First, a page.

“Why am I black?” My 5-year-old daughter asked me this question. I paused, and I made a joke – “You are black because your momma is black and your daddy is black.”
This question made me realize a greater discussion that is surrounding her. We have been speaking about black and white in politics that has made it appear that one race is better than the other. As much as I believed I have shielded her from race, especially since her best friend is Asian, the reality is that race has been discussed as a binary – black is problematic and white is perfect.
I am not a member of Black Lives Matter, nor All Lives Matter groups, so this discussion does not enter into my home. Yet, the issues still permeate – as a 2 year old, she sat in the back seat of our Mercedes as the cops pulled my husband over without a citation issued. Yet, this officer still felt it was necessary to shine a bright light into the face of a sleeping two-year old little girl while my husband could only say, “yes, sir, and no, sir.” As a 4-year-old, I was pulled over in our family car, and my daughter reached for the camera. I thought, why would she even think of reaching for a camera? I don’t reach for a camera.
My little girl is involved in my academic triumphs and failures. I have been on countless interviews and heard her tell me, “Good Luck”, which has landed me countless adjunct positions and no full time positions. There are even some campuses that have yet to hire an African American in the last 5 to 10 years. In the midst of these dismal numbers, she knows that her mother continues to persist.
As I keep moving forward, she witnesses the continual obstacles my husband continues to encounter as a black golfer at a predominately white institution. The coach continues to throw racial slurs, doesn’t let him know when the team is to meet, and allows anyone besides him to continue to play him over and over for his spot on the team. Yet, my daughter witnesses him work harder and longer than anyone else on the team because he has a goal and persisting does not mean that he is weak.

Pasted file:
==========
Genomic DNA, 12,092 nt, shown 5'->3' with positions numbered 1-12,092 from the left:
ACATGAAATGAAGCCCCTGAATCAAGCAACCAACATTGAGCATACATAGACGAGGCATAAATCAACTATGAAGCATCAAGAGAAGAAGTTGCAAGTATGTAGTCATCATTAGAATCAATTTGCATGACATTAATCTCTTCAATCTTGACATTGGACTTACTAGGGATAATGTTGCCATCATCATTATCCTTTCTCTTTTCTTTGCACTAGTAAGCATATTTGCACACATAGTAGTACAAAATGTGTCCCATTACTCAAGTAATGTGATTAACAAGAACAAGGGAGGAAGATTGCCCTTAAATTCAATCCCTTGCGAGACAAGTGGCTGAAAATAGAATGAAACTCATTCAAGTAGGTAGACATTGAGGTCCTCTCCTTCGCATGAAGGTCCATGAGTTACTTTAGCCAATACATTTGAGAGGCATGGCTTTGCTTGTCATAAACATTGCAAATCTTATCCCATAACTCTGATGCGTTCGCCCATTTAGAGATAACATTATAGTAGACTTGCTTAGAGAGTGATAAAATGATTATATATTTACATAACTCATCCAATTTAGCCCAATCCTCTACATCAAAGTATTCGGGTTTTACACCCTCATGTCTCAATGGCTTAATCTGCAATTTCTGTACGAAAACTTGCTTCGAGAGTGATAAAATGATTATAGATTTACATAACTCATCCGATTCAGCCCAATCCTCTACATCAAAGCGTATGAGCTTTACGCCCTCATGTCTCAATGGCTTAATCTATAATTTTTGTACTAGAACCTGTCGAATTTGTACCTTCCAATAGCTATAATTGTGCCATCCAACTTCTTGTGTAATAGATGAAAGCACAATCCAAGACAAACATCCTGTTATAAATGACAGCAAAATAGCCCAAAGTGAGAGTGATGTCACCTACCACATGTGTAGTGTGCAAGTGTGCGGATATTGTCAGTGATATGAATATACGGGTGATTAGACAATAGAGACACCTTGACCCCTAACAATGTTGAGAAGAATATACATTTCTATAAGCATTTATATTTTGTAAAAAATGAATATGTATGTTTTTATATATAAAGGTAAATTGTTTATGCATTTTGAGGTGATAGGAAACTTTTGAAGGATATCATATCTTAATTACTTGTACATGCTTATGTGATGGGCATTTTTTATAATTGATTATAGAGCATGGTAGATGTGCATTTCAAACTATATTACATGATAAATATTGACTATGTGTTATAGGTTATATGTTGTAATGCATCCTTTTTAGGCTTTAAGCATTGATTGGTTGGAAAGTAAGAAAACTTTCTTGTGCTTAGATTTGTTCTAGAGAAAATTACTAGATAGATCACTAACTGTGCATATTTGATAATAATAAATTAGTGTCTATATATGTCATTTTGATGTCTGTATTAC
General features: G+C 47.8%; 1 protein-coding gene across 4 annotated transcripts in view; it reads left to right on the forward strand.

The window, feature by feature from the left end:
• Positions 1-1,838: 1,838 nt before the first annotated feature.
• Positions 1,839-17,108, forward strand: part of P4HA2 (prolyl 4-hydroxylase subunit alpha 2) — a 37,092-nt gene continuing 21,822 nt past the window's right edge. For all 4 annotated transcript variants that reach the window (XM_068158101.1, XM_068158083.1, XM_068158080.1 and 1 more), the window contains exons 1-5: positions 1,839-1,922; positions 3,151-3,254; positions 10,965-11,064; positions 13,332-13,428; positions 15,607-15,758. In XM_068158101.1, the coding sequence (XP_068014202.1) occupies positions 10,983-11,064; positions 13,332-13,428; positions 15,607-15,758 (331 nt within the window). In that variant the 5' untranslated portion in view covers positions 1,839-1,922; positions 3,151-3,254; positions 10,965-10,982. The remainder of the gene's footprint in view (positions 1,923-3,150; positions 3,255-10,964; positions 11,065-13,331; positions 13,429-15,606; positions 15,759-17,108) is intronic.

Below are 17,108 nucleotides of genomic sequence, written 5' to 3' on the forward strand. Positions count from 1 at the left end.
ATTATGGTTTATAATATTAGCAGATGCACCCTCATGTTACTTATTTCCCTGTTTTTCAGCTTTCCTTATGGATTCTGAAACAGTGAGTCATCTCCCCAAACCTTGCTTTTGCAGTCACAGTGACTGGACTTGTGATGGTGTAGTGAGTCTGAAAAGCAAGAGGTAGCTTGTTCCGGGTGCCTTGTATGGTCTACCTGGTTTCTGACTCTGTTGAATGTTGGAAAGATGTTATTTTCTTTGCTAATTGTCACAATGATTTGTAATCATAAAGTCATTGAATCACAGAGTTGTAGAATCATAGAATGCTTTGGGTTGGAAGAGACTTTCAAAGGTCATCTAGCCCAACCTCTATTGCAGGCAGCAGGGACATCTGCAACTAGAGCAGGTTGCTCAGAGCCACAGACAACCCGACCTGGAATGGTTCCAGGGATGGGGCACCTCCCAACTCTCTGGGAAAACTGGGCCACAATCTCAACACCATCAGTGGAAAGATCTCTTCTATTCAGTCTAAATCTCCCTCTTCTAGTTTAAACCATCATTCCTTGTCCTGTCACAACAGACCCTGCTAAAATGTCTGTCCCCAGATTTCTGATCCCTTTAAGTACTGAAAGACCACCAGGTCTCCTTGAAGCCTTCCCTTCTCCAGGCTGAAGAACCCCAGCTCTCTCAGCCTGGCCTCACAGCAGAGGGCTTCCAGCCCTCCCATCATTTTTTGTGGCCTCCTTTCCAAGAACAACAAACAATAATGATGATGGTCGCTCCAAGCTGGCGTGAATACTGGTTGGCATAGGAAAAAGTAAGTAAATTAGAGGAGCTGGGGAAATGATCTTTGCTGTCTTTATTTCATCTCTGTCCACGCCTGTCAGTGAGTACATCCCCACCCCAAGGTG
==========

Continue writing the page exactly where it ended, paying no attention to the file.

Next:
Then, we witnessed Charlottesville, Virginia. The Saturday protest is not what disturbed me the most. It was the Friday night, in which individuals carrying tiki torches came on the campus of the University of Virginia. I was one of a few that were not surprised because higher education is littered with racists and sexists. In 2017, there are still college campuses that are the center of their towns. This has created a great deal of strife between the campus and the community. College signals progression and that society continues to move forward, but the community is not included in this progression. There is an economic disparity that is occurring. In the midst of this, there are still some racial and sexist ideas that continue to permeate within the higher education society.
Look around, and you will see the lack of diversity in higher education. As we continue to make strides, the hiring committees are still not as comfortable hiring a great deal of diverse candidates. We don’t give up in applying and we don’t leave academia, we just innovate and diversify our employment options. We really do not like to discuss race because we (especially me) want to be seen based on my talent and not my complexion.
Yet, I know we must discuss race and gender because we can’t continue to live in silence, as if we are okay with being treated as second-class citizens. We need to discuss how we do not want to be singled out in meetings because we are discussing minority issues. We need to discuss that we do not want to be called ‘girl’ or ‘boy’ since we haven’t been girls or boys for some time. We want to be comfortable in researching ideas pertaining to race or gender and not hide our true selves until we achieve tenure. We will work continuously while pregnant, after pregnancy, and with our family commitments.
We want to be valued in your actions and not just in your words.